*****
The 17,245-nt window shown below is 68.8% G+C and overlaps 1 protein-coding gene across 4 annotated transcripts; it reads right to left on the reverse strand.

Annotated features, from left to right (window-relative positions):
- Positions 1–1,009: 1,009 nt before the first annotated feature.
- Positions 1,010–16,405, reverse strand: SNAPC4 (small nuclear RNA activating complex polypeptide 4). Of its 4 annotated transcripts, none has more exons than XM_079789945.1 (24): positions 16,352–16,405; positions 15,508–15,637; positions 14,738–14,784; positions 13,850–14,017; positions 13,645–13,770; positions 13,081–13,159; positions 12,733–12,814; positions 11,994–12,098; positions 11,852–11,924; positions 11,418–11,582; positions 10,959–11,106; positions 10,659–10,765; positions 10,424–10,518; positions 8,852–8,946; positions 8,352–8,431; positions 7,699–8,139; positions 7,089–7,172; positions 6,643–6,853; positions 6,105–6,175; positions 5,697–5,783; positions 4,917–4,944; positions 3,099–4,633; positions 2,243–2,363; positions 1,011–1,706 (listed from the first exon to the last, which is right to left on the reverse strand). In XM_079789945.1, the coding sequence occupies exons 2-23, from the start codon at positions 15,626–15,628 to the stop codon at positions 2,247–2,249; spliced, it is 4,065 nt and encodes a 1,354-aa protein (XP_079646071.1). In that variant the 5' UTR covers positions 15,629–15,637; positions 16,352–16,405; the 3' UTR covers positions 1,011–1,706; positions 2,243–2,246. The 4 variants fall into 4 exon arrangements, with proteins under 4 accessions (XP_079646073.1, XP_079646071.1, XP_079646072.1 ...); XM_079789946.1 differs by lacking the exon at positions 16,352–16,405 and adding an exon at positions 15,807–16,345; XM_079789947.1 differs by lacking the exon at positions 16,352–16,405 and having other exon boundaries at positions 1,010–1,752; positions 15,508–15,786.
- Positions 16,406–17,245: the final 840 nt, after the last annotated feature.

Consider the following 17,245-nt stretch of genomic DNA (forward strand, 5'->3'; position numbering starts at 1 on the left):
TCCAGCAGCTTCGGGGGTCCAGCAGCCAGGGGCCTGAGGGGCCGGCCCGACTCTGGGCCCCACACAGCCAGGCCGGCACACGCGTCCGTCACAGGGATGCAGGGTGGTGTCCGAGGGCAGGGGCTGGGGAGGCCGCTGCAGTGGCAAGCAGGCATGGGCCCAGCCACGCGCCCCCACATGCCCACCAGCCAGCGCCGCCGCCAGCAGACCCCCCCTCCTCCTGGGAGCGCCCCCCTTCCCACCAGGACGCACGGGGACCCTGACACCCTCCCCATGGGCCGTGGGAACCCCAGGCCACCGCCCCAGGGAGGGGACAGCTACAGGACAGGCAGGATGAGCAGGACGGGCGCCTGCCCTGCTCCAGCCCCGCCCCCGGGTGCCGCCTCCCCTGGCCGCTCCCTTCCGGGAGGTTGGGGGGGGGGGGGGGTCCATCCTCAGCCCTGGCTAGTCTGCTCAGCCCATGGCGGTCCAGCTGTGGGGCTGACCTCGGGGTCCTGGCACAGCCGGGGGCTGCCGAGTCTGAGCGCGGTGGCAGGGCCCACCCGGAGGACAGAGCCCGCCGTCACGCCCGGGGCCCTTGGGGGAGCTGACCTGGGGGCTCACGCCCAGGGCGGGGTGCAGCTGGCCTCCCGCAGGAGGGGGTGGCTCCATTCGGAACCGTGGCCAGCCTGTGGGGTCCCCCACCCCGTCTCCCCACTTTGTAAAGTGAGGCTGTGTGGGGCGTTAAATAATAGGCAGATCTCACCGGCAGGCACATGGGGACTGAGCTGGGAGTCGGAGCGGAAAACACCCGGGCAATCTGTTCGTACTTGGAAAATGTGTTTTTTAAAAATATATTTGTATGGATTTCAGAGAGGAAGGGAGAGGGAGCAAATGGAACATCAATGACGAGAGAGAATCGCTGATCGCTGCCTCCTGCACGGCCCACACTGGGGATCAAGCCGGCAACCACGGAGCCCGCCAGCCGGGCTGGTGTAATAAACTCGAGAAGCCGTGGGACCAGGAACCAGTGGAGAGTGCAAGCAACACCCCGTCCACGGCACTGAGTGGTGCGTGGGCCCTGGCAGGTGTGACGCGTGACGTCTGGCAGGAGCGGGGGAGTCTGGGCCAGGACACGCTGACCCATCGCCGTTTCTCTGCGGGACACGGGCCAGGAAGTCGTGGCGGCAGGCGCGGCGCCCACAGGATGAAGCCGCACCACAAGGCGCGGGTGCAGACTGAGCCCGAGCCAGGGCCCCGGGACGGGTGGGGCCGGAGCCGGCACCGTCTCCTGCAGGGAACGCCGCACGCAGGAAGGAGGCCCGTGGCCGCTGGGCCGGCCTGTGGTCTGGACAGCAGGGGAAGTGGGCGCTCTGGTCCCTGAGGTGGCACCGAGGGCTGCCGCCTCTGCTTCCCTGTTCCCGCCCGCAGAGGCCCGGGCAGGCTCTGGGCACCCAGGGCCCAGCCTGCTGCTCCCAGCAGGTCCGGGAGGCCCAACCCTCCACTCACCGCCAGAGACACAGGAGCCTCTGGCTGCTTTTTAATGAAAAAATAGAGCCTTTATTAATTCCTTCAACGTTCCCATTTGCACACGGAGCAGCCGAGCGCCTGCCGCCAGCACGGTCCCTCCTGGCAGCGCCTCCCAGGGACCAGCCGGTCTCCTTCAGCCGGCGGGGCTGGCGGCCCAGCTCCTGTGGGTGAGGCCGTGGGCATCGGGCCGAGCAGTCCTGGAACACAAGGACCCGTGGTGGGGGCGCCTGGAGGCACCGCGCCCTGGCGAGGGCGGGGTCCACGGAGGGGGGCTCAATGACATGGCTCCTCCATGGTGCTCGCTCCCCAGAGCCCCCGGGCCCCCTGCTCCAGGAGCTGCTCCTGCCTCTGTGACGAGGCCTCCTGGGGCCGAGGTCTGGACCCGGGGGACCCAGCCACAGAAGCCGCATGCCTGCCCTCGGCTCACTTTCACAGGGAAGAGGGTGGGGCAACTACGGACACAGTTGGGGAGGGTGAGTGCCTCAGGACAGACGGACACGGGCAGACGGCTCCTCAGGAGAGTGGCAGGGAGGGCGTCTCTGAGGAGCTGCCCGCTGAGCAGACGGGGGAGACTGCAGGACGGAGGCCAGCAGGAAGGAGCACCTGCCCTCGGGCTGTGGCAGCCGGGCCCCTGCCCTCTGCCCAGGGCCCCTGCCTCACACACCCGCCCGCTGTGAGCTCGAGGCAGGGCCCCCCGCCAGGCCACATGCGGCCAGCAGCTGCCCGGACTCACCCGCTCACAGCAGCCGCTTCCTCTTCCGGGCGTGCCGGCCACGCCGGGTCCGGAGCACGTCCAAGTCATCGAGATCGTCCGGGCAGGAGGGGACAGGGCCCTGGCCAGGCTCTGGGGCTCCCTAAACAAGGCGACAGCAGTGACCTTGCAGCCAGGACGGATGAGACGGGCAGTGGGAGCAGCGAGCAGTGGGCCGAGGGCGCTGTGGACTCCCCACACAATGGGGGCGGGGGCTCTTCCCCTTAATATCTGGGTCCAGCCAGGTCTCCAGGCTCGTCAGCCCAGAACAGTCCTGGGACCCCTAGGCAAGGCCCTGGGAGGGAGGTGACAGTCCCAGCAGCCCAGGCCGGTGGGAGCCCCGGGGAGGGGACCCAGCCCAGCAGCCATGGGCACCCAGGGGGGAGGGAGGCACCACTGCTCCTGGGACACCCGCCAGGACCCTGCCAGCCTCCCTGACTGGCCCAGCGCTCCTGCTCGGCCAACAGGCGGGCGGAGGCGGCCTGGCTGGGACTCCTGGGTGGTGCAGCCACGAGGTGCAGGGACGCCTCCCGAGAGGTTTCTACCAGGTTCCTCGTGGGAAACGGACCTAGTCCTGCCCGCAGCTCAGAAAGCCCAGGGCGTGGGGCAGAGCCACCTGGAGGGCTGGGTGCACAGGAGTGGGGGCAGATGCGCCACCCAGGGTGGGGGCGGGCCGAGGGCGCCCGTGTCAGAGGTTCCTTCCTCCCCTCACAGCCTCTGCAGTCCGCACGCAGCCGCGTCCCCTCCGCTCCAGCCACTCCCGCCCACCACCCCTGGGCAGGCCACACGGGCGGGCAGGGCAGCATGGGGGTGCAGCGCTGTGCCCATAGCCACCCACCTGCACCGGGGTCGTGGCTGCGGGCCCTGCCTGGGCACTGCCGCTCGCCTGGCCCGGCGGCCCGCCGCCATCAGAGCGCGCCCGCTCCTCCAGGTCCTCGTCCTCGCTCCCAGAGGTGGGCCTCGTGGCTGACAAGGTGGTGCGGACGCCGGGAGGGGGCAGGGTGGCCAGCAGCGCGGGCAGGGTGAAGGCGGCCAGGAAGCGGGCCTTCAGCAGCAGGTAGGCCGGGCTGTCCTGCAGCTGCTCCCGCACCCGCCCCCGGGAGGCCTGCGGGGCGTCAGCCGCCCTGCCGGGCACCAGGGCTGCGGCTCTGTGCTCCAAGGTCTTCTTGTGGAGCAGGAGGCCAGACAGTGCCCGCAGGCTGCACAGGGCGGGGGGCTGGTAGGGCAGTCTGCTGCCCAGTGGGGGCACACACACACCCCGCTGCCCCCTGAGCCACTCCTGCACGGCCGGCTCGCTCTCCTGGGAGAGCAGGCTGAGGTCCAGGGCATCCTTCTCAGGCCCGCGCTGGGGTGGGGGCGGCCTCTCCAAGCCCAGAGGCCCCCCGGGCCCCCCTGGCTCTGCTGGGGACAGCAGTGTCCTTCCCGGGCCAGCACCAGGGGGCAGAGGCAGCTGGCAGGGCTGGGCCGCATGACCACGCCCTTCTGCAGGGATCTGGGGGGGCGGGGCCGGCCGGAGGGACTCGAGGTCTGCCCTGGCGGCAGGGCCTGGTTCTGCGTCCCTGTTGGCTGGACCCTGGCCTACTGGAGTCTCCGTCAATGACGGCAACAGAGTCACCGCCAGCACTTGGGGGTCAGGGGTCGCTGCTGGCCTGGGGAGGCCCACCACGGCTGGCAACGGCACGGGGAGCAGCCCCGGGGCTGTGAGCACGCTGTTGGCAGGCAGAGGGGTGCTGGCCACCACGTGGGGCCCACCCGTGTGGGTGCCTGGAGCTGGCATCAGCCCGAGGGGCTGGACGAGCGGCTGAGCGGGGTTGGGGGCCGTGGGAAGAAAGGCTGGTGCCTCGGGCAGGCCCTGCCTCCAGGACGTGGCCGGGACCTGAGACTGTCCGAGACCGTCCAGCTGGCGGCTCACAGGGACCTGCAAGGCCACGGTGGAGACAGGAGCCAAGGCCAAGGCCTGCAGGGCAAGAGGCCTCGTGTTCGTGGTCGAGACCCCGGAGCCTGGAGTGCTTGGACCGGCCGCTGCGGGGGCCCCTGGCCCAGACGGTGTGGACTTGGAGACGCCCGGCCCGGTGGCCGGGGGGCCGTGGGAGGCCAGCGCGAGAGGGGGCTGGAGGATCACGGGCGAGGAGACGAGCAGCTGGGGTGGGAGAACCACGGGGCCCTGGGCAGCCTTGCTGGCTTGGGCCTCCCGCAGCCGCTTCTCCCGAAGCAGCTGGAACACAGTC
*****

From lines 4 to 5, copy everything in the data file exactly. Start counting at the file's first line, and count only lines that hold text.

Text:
- Positions 1,010–16,405, reverse strand: SNAPC4 (small nuclear RNA activating complex polypeptide 4). Of its 4 annotated transcripts, none has more exons than XM_079789945.1 (24): positions 16,352–16,405; positions 15,508–15,637; positions 14,738–14,784; positions 13,850–14,017; positions 13,645–13,770; positions 13,081–13,159; positions 12,733–12,814; positions 11,994–12,098; positions 11,852–11,924; positions 11,418–11,582; positions 10,959–11,106; positions 10,659–10,765; positions 10,424–10,518; positions 8,852–8,946; positions 8,352–8,431; positions 7,699–8,139; positions 7,089–7,172; positions 6,643–6,853; positions 6,105–6,175; positions 5,697–5,783; positions 4,917–4,944; positions 3,099–4,633; positions 2,243–2,363; positions 1,011–1,706 (listed from the first exon to the last, which is right to left on the reverse strand). In XM_079789945.1, the coding sequence occupies exons 2-23, from the start codon at positions 15,626–15,628 to the stop codon at positions 2,247–2,249; spliced, it is 4,065 nt and encodes a 1,354-aa protein (XP_079646071.1). In that variant the 5' UTR covers positions 15,629–15,637; positions 16,352–16,405; the 3' UTR covers positions 1,011–1,706; positions 2,243–2,246. The 4 variants fall into 4 exon arrangements, with proteins under 4 accessions (XP_079646073.1, XP_079646071.1, XP_079646072.1 ...); XM_079789946.1 differs by lacking the exon at positions 16,352–16,405 and adding an exon at positions 15,807–16,345; XM_079789947.1 differs by lacking the exon at positions 16,352–16,405 and having other exon boundaries at positions 1,010–1,752; positions 15,508–15,786.
- Positions 16,406–17,245: the final 840 nt, after the last annotated feature.